Sunday, March 11, 2012

How to Pretend You're Not Poor Ch. Dance, Dance, Dance

On page 120 of ATD there's a drawing of Arnold and it explains how he's been covering up for being poor. In the first section of the cartoon it shows Arnold saying he's not hungry when his stomach is growling so others don't know that he doesn't have lunch money. Arnold would call in sick when there was a school dance or field trip. He would say he's allergic to sugar since he's Native American to avoid saying he's broke at a bake sale. When everyone around him had iPods he would say he's old school and likes records. Lastly he can always just say there's an Indian Ceremony at home, so he could use that for an excuse. This cartoon really connects with the one on page 128, he lies than tells the truth. It's like a before and after scenario.

Visual Analysis of Vans and Vodka

The first ad that I picked was the Vans ad.

1.) One image depicts the pair of shoes in a dark room with a light shining on them. It has the shoe model written below the shoes and the Vans logo above the shoes. The image on the right is of Dustin Dollin, a famous pro skater. He is siting down with a skull in the background that consists of spots similar to the shoes he's wearing along the border of the image. Dustin Dollin has always been a partier, some would call him wild and reckless. The shoes are his model so they represent Dustin Dollin, he's sponsored by them because he's recognizable to skateboarders for his talent.
2.) It's Dustin Dollin, the shoes are his model. The professional skateboarder is always wearing Vans in all of his videos and contests. Without connecting Dustin Dollin they would lose their target audience, skateboarders.
3.) The skull is suppose to symbolize hot Dustin Dollin is a bad ass. He's an amazing skater, a crazy partier, and a great representative of Vans. Their target audience is skateboarders, who tend to be more attracted to darker images such as this skull rather than bright colorful flours in the background. Skateboarders get hurt, "skate or die" expression is well known among skaters. They want to skate as well as they can and put the dangerous fear of injury aside, the skull represents the danger and if they replaced it of course the tone would change. The target audience could change as well depending on what they replace the skull with.
4.) Young skateboarders in middle school and high school who like to listen to loud rock and roll are Vans target audience in this Vans ad.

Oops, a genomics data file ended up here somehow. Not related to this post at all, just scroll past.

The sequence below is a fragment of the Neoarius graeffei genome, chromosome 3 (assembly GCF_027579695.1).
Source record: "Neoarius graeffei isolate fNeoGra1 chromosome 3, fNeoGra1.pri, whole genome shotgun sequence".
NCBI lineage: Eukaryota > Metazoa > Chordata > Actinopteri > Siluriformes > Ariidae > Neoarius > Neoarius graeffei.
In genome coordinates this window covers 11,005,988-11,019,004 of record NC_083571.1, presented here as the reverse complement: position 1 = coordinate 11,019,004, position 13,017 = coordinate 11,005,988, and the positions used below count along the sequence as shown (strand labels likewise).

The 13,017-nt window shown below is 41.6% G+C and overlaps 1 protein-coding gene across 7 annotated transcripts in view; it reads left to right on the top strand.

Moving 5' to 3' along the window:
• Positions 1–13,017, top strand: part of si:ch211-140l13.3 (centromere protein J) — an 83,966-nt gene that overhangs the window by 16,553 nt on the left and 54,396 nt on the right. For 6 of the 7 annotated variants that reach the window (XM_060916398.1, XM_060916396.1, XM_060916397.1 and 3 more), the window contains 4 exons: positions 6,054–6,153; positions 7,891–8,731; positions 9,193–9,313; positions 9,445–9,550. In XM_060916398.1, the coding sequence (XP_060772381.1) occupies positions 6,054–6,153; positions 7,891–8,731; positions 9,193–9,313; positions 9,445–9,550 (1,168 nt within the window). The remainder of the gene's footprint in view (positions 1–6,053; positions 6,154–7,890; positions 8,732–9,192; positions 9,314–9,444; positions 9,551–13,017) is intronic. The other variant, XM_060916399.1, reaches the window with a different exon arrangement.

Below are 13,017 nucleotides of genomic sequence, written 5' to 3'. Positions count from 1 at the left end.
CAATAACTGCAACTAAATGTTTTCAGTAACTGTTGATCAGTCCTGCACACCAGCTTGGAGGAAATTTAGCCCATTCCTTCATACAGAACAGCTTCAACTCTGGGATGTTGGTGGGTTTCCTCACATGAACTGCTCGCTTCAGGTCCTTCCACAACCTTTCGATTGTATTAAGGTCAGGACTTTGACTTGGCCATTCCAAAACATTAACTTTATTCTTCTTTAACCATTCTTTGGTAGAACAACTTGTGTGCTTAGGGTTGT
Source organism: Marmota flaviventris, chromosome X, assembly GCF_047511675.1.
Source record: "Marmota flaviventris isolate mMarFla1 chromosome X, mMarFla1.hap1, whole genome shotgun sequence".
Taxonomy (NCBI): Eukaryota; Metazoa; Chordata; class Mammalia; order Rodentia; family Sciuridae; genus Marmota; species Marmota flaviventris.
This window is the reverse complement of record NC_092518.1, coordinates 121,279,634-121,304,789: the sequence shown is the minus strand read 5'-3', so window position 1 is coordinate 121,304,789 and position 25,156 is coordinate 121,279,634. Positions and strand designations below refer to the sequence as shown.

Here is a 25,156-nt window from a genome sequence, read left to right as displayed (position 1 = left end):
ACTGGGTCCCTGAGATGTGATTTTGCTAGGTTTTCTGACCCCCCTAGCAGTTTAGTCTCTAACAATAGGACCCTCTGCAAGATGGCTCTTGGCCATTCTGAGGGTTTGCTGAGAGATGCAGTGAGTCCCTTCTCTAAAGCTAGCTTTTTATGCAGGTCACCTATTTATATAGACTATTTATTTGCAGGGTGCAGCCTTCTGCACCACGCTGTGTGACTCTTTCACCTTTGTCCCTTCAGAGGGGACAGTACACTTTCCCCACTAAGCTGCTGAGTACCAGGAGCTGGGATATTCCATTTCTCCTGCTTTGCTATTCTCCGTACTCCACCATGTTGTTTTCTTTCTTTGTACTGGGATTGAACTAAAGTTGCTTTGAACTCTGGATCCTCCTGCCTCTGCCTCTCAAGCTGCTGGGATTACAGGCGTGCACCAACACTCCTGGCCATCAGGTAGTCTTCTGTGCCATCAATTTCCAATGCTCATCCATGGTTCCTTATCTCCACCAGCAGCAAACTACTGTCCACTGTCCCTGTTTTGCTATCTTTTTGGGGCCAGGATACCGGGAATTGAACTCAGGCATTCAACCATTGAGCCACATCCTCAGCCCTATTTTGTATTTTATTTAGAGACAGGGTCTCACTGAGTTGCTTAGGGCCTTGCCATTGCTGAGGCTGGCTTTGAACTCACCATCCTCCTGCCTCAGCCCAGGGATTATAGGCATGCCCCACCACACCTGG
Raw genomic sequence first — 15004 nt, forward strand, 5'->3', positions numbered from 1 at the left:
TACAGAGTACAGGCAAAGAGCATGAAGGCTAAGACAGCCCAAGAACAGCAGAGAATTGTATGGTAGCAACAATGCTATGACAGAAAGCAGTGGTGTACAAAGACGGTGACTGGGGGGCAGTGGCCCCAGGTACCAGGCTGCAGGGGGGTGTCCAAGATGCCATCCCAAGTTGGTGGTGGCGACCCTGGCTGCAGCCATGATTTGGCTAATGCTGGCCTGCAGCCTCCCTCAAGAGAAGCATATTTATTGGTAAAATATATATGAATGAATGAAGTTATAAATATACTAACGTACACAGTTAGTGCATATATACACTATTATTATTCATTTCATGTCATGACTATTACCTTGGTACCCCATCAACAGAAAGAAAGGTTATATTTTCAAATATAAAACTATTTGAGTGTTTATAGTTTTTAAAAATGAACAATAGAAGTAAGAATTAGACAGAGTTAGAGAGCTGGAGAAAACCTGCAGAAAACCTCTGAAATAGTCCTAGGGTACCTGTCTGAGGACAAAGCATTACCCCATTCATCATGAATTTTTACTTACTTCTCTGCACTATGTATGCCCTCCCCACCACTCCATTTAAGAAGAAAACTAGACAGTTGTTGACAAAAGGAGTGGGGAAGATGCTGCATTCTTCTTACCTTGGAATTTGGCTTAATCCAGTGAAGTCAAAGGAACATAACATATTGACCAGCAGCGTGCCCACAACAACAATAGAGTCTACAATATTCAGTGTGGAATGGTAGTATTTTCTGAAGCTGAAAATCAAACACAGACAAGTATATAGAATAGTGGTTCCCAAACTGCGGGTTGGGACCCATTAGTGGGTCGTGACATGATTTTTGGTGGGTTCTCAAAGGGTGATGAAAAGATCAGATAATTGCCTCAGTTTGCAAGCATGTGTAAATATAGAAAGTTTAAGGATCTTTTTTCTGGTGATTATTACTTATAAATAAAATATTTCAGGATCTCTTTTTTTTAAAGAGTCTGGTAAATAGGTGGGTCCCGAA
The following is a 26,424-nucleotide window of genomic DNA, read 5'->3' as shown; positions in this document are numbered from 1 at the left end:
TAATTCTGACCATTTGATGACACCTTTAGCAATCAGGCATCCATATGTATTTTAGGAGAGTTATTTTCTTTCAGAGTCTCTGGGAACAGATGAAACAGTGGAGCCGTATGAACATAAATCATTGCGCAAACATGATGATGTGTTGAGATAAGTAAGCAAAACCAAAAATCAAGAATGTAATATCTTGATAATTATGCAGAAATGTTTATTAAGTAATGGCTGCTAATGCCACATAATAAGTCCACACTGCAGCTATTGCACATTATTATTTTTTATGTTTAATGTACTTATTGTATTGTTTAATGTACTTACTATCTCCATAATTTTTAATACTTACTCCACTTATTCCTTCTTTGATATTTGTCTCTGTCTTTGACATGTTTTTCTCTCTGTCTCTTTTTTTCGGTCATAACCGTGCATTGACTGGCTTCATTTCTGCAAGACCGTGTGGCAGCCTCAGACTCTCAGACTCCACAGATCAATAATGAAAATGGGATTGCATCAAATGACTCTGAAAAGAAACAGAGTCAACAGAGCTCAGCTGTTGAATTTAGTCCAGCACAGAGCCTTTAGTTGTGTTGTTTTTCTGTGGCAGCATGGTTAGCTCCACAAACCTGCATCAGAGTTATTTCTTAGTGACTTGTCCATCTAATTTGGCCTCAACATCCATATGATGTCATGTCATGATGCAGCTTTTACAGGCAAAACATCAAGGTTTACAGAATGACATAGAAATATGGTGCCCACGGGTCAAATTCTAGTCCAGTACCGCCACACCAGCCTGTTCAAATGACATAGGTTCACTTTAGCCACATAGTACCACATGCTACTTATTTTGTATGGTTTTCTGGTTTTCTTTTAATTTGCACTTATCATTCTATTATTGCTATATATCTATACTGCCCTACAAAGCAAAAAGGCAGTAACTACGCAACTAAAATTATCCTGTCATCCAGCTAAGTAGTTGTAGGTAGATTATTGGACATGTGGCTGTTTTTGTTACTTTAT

The second ad I picked was the Russian Vodka ad.

1.) They probably think that the colors and variety of flavors are appealing.
2.) I would say that the target audience is young adults looking to go out and do something new. It seems like the ad implies that you will find what you like whether that's a drink or a person so I don't think it necessarily is targeting women or men, but young adults in general.
3.) The young women are at a high end bar and appear to be looking at someone, towards the audience or whoever is reading the ad. It seems like these women go out a lot and go to new places. It's implying that you will find what you like by experimenting with flavored Russian Vodka.
4.) I think the text is directed to the reader, not necessarily women or men. I'm not completely sure, but maybe that's how it was intended to be.

"Are You Poor ?"

     The drawing on page 128 shows Arnold's possible responses to when he is asked if he is poor. The first response is a quick no, which is a lie. While the second response is a yes, which is the truth. The third one is a depiction of Arnold playing dumb, saying he has many pores. The fourth drawing shows Arnold trying to theoretical and not really answering the question. Arnold's last response is the famous "look over there," and runaway out of the scene scenario. Arnold learns that when you tell the truth people can help you out. The last sentence of the chapter says "If you let people into your life a little bit, they can be pretty damn amazing.'' Since Arnold told the truth he not only got a ride home, but he got respect Penelope and Roger.

Wednesday, March 7, 2012

Six Words of Who I Am

     I found that the sooner I work on what I want to accomplish the sooner I can set my eyes on whatever comes next. Too often people push aside goals and by doing that you're delaying your dream. When you know what you want to do and how to do it you shouldn't procrastinate. Pushing things off only piles up what you need to do in future, why make things harder when you can make them easier? I'm not saying to rush what you do, but to do it when you have the time to rather than saying I have time to do it later. The procrastination attitude is another dream killer, you must believe in yourself and that you can do it before you actually do it. In ATD "you can do it" is the four most powerful words Arnold has heard from his parents, even though he knew he could, their support made him feel even more confident in his own abilities.

     I know what I want to do with my future, to be a filmmaker, so I want to get my degree as soon as I can. Then I can start my career at a younger age and gain experience sooner rather than later, which means a lot especially in the cut throat business in Hollywood. 

Monday, March 5, 2012

Junior gets to School

The cartoon on page 88 really stood out to me. It reminded me of drawing storyboards, instead of one image it was divided into five. It shows how Junior had to hitchhike to school, his parents didn't have enough money to take him to school everyday. They wouldn't always be able to pick him up so he would sometimes have to walk all the way home. 22 miles, wow. He never knows exactly how he's getting to school and back, but figures away out. Sometimes the car would break down, sometimes no one would pick him up when he hitchhiked. With the current going against him he still finds a way to swim up stream.